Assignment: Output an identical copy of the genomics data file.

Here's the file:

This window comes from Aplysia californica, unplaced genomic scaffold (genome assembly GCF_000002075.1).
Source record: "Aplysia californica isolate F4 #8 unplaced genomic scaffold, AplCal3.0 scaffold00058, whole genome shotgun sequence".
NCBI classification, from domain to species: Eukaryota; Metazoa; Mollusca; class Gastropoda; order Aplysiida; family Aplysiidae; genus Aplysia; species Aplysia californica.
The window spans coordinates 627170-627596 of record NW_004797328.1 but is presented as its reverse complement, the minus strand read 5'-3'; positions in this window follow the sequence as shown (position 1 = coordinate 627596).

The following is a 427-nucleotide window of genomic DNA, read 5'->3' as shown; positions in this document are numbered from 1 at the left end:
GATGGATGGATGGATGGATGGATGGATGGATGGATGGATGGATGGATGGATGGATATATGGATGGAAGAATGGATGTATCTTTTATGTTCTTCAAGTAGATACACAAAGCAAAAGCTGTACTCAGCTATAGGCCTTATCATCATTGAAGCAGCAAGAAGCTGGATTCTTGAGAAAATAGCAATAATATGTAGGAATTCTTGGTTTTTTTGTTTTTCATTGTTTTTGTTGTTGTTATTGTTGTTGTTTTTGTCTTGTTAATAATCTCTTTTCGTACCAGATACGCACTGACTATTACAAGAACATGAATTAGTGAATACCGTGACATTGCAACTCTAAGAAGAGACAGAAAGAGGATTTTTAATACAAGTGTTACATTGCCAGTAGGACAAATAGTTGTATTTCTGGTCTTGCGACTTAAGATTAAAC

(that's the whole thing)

This window comes from Aplysia californica, unplaced genomic scaffold (genome assembly GCF_000002075.1).
Source record: "Aplysia californica isolate F4 #8 unplaced genomic scaffold, AplCal3.0 scaffold00058, whole genome shotgun sequence".
NCBI classification, from domain to species: Eukaryota; Metazoa; Mollusca; class Gastropoda; order Aplysiida; family Aplysiidae; genus Aplysia; species Aplysia californica.
The window spans coordinates 627170-627596 of record NW_004797328.1 but is presented as its reverse complement, the minus strand read 5'-3'; positions in this window follow the sequence as shown (position 1 = coordinate 627596).

The following is a 427-nucleotide window of genomic DNA, read 5'->3' as shown; positions in this document are numbered from 1 at the left end:
GATGGATGGATGGATGGATGGATGGATGGATGGATGGATGGATGGATGGATGGATATATGGATGGAAGAATGGATGTATCTTTTATGTTCTTCAAGTAGATACACAAAGCAAAAGCTGTACTCAGCTATAGGCCTTATCATCATTGAAGCAGCAAGAAGCTGGATTCTTGAGAAAATAGCAATAATATGTAGGAATTCTTGGTTTTTTTGTTTTTCATTGTTTTTGTTGTTGTTATTGTTGTTGTTTTTGTCTTGTTAATAATCTCTTTTCGTACCAGATACGCACTGACTATTACAAGAACATGAATTAGTGAATACCGTGACATTGCAACTCTAAGAAGAGACAGAAAGAGGATTTTTAATACAAGTGTTACATTGCCAGTAGGACAAATAGTTGTATTTCTGGTCTTGCGACTTAAGATTAAAC